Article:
Spice magic of India | インドのスパイスの魔法

Spice magic of India

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Their unshakable confidence and the sharp look in the eyes derive,
I guess, partly from their food.


December morning in Rishikesh was colder than I expected. As the headwaters of the Ganges flow through the city, a clear, cold wind was blowing from the riverbank. I pulled the front of my jacket together as I crossed the Laxman Jhula Bridge, which was packed with the passers. Down a stair-stepped alleyway with guest houses and souvenir shops, I smelled l the delicious aroma of spices coming from a small shop at the corner.

A spice merchant from Rajasthan

Cooking Masala” is a small but well-stocked spice shop run by Mr Amit, who responds to his customers attentively with an ex-businessman manner.
The aroma on the street was from Masala Chai (spiced tea), which he prepared for tasting.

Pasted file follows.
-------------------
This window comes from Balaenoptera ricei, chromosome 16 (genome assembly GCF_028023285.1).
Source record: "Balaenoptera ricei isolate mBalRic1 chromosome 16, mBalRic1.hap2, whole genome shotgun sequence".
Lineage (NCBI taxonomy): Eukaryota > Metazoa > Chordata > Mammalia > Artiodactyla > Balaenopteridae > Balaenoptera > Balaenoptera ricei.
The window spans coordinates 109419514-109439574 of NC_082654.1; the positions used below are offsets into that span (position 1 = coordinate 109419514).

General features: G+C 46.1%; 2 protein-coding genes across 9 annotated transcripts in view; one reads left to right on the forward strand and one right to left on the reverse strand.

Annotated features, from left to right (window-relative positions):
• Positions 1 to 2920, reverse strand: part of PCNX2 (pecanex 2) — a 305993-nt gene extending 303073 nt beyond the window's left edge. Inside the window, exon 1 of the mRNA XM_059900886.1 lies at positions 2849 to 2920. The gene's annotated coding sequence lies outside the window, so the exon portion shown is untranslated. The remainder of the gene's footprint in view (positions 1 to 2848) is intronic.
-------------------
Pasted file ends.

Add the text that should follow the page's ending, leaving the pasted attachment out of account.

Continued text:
“It’s a very good spice blend with black cardamom.”
Amit said, as he poured the chai into a small paper cup for me.
The hot liquid, quite sweetened, was quickly absorbed into my empty stomach. The deep scent of cardamom stimulated inside of my nose. Ginger and pepper warmed my cold fingers and toes.

Amit told me that he is from Rajasthan, a desert area in western India, where spices are used a lot to prevent the food from spoiling in the hot climate. His family grows spices, but they could not sell well. So he quit his job to help his family and opened a spice shop here in Rishikesh, which is a popular destination for foreign visitors.
Besides, Amit runs Indian cooking classes, being a teacher himself.
“I want people to taste the quality of our spices, by using them in actual cooking. And, if you take my class just for one time, you will know almost everything in Indian home cooking.” He said.

The course fees were, for example, 2,500 rupees (about €30) for one including recipes of three kinds of curry.
I felt that this price was a little high, thinking that a meal in a restaurant costs only a few euros.
But the taste of the masala chai and Amit’s pride in his spices convinced me to take his lesson.

The magic red sauce

We put on a reversible apron with a fancy pattern, handmade by his wife, and Amit’s cooking class began.